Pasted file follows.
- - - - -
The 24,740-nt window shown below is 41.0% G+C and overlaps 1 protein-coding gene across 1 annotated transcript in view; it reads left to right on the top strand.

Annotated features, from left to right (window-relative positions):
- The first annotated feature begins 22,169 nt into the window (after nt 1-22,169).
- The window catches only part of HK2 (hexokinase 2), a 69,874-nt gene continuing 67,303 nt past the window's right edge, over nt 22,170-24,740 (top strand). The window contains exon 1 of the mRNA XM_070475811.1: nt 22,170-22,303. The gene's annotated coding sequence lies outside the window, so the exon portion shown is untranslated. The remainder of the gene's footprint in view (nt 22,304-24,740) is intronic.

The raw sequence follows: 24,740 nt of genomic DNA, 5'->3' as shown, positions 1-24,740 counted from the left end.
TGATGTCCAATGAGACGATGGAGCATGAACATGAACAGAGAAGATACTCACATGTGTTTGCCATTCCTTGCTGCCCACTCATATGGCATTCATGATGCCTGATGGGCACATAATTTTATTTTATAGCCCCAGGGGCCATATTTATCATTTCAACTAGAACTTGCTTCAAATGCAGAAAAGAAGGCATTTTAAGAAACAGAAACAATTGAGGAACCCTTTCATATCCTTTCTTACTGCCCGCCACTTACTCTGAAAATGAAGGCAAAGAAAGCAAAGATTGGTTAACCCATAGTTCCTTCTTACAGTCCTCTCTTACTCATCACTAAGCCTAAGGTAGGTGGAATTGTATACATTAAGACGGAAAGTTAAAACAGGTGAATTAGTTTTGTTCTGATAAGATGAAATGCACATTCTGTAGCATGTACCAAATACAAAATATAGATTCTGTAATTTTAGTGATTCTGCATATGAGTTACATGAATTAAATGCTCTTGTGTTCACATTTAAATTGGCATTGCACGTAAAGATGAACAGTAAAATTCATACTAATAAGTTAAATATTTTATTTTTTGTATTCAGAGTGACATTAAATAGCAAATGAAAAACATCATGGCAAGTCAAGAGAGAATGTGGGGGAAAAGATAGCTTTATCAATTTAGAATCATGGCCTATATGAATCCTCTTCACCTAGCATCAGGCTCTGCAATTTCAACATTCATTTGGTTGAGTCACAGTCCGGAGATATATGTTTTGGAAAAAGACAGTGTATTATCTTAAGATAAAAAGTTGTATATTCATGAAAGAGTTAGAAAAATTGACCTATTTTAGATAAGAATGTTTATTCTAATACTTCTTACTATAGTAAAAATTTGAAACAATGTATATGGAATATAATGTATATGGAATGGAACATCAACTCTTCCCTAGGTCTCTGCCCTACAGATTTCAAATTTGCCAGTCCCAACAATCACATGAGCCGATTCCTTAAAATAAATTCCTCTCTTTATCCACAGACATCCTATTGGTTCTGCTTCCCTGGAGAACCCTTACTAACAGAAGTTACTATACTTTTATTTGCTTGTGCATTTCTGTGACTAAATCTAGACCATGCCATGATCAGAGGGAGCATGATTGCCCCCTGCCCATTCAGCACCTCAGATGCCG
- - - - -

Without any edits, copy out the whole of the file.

The 24,740-nt window shown below is 41.0% G+C and overlaps 1 protein-coding gene across 1 annotated transcript in view; it reads left to right on the top strand.

Annotated features, from left to right (window-relative positions):
- The first annotated feature begins 22,169 nt into the window (after nt 1-22,169).
- The window catches only part of HK2 (hexokinase 2), a 69,874-nt gene continuing 67,303 nt past the window's right edge, over nt 22,170-24,740 (top strand). The window contains exon 1 of the mRNA XM_070475811.1: nt 22,170-22,303. The gene's annotated coding sequence lies outside the window, so the exon portion shown is untranslated. The remainder of the gene's footprint in view (nt 22,304-24,740) is intronic.

The raw sequence follows: 24,740 nt of genomic DNA, 5'->3' as shown, positions 1-24,740 counted from the left end.
TGATGTCCAATGAGACGATGGAGCATGAACATGAACAGAGAAGATACTCACATGTGTTTGCCATTCCTTGCTGCCCACTCATATGGCATTCATGATGCCTGATGGGCACATAATTTTATTTTATAGCCCCAGGGGCCATATTTATCATTTCAACTAGAACTTGCTTCAAATGCAGAAAAGAAGGCATTTTAAGAAACAGAAACAATTGAGGAACCCTTTCATATCCTTTCTTACTGCCCGCCACTTACTCTGAAAATGAAGGCAAAGAAAGCAAAGATTGGTTAACCCATAGTTCCTTCTTACAGTCCTCTCTTACTCATCACTAAGCCTAAGGTAGGTGGAATTGTATACATTAAGACGGAAAGTTAAAACAGGTGAATTAGTTTTGTTCTGATAAGATGAAATGCACATTCTGTAGCATGTACCAAATACAAAATATAGATTCTGTAATTTTAGTGATTCTGCATATGAGTTACATGAATTAAATGCTCTTGTGTTCACATTTAAATTGGCATTGCACGTAAAGATGAACAGTAAAATTCATACTAATAAGTTAAATATTTTATTTTTTGTATTCAGAGTGACATTAAATAGCAAATGAAAAACATCATGGCAAGTCAAGAGAGAATGTGGGGGAAAAGATAGCTTTATCAATTTAGAATCATGGCCTATATGAATCCTCTTCACCTAGCATCAGGCTCTGCAATTTCAACATTCATTTGGTTGAGTCACAGTCCGGAGATATATGTTTTGGAAAAAGACAGTGTATTATCTTAAGATAAAAAGTTGTATATTCATGAAAGAGTTAGAAAAATTGACCTATTTTAGATAAGAATGTTTATTCTAATACTTCTTACTATAGTAAAAATTTGAAACAATGTATATGGAATATAATGTATATGGAATGGAACATCAACTCTTCCCTAGGTCTCTGCCCTACAGATTTCAAATTTGCCAGTCCCAACAATCACATGAGCCGATTCCTTAAAATAAATTCCTCTCTTTATCCACAGACATCCTATTGGTTCTGCTTCCCTGGAGAACCCTTACTAACAGAAGTTACTATACTTTTATTTGCTTGTGCATTTCTGTGACTAAATCTAGACCATGCCATGATCAGAGGGAGCATGATTGCCCCCTGCCCATTCAGCACCTCAGATGCCG